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Thread: OT: pulling a vacuum in 5 gal buckets

  1. #1
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    Default OT: pulling a vacuum in 5 gal buckets

    I can find many hand pumps for pulling a vacuum in a plastic sack, vacuum seal bags or in glass jars, but nothing that looks practical for 5 gallon buckets. The larger ones look like they are going to get into the 3 digit dollar range, which is not good at this time. The buckets are full of things like grains, cloth items, light tools and such. What I want is enough vacuum to firmly seal the snap-on lid down on the gasket.

    I don't have the valve figured out, yet, but I think a flap valve style thingy would be fabricated fairly easily. Or, perhaps a standard tire valve, since I don't need a full vacuum, just some reverse pressure.

    Pops

  2. #2
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    One od the cheap harbor freight air conditioning pumps would work. Or just about any diaphragm pump.

  3. #3
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    is 17 - 20 inches of mercury enough vacuum? I think you can get that from a tap on the intake manifold of a petrol engine at idle.

  4. #4
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    Google "aspirator pump"
    "I am not academically qualified. I am what I call QBE - thatís my degree - Qualified By Experience."

    Rupert Neve, Audio Technology Magazine Issue 1, March 1998

  5. #5
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    Or just heat the contents and bucket to about 200 degrees then put the top on. When it cools, it will be under vacuum. So much so, that you'll probably have to punch a hole in the top to open it. The bucket will handle the heat but you have to watch the contents. You probably wouldn't even need to go that high of a temperature. Maybe 50% over ambient.

  6. #6
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    I experimented once with surgical tubing and air pressure. Apply pressure, and at a certain point, the tubing suddenly goes from swelling slightly to a much larger diameter. If you mounted it within a cylinder that has that same inner size and shape, the first expansion will drive out all the air inside the cylinder. Then as you remove the air pressure, the tubing will collapse and draw a vacuum in the cylinder. With suitable in and out valves, and a suitable valve to control the air, you could generate a vacuum.

    In practice, you would keep the size of the cylinder enclosing the section of surgical tubing to something smaller than the expanded size of the tubing. That way it would probably last quite some time, plus having a smaller final diameter it will have more 'pull' when contracting.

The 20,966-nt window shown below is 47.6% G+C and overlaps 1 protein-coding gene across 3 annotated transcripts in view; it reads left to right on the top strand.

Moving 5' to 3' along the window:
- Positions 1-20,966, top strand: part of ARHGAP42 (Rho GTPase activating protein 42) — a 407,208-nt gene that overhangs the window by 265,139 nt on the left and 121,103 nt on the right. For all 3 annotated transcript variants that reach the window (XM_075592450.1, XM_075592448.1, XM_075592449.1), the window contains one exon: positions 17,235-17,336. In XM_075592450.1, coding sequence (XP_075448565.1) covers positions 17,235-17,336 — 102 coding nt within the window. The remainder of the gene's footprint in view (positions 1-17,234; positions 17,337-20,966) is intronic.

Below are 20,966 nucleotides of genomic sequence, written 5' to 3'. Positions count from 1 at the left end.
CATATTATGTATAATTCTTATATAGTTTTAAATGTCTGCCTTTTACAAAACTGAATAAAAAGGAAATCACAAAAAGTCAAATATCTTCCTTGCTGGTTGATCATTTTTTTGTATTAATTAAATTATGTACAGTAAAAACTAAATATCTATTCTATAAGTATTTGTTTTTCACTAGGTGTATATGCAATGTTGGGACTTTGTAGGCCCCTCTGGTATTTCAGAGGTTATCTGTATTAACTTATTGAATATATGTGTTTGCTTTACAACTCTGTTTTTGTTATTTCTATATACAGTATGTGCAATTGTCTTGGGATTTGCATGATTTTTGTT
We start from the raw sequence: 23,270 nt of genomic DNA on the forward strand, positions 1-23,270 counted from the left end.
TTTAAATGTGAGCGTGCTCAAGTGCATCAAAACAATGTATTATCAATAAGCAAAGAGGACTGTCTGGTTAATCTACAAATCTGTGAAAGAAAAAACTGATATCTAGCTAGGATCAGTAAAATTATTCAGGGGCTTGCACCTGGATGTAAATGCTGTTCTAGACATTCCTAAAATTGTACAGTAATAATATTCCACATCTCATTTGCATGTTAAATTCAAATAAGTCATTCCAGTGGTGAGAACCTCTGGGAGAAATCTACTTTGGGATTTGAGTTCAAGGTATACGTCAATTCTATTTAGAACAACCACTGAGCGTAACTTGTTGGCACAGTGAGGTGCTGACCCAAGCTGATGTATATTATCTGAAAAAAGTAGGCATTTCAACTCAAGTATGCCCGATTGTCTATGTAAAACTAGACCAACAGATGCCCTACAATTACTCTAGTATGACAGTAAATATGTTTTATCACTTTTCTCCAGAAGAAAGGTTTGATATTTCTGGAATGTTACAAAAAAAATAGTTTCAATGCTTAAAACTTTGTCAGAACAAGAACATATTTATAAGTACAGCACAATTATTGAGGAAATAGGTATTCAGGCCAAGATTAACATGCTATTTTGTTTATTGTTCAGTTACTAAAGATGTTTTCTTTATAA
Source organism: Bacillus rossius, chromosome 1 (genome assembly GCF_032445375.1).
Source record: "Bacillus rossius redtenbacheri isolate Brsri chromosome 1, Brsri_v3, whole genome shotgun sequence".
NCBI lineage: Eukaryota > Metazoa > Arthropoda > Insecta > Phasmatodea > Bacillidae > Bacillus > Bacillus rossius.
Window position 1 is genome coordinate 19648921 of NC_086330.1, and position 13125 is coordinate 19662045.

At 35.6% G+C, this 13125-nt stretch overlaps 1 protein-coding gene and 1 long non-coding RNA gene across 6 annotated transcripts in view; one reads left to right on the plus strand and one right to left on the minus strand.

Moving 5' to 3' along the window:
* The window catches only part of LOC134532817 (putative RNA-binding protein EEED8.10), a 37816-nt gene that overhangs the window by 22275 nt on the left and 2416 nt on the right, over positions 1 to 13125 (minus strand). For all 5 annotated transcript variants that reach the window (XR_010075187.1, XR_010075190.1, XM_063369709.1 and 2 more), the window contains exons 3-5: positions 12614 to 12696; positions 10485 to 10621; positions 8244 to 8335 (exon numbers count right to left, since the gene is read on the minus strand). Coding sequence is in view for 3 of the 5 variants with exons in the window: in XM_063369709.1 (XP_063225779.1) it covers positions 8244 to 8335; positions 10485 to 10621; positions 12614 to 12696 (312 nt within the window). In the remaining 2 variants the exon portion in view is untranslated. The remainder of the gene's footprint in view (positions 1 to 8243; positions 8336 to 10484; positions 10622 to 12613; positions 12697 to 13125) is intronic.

This is a way of getting a pretty good vacuum by using your compressed air system. Probably not super efficient, but very compact and no rings to leak, oil to fill, etc. In and out valves could be simple- the main item would be the pressure side valve to alternately pump, then release, pump, release, etc.

  7. #7

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    A shop vac should work fine for that.
    Craftsman 101.07403
    Grizzly G0704
    4x6 Bandsaw

  8. #8
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    Quote Originally Posted by kd4gij View Post
    A shop vac should work fine for that.
    I was wondering about that. K.I.S.S.
    Paul A.

    Make it fit.
    You can't win and there is a penalty for trying!

  9. #9
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    Plastic pails with sealable lids don't do vacuum very well. The polypropylene wants to yield and will in hot weather relieving the internal vacuum to a certain extent.

    Oxygen and light is the enemy for long storage items, particularly food. Why not a nitrogen purge? Set a small container of LN2 in the bottom of the pail, fill it with your goods and a dessicant bag, and place the lid (which with a brick on it to make a very low pressure check valve) without sealing it. After a time the LN2 will evaporate diffusing through the contents, sweeping up the air and O2 ahead of it. and escaping the lid. After a few hours seal the pail and you're done.

    Use a food grade black pail and you will be certain of no funny smells or flavors and no light degradation. When properly sealed they are DOA certified to seal tight for food containment.

    Maybe there's a link here: http://www.google.com.bz/search?hl=e....1.a_pbacSaNMc

    If not contact the survivalists. They may be nuts about some things but they have long term food and valuables storage pretty well worked out
    Last edited by Forrest Addy; 10-17-2012 at 08:55 AM.

  10. #10
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    The pail will fold/crease/dent in on itself over time. I forget for what (I think bleeding brakes or sucking oil out of a crankcase) but I tried pulling a vacuum in a pail before, it started to work then I had a mess on the floor.

    This is unless you plan a very little amount of vacuum in the pail.
    Andy

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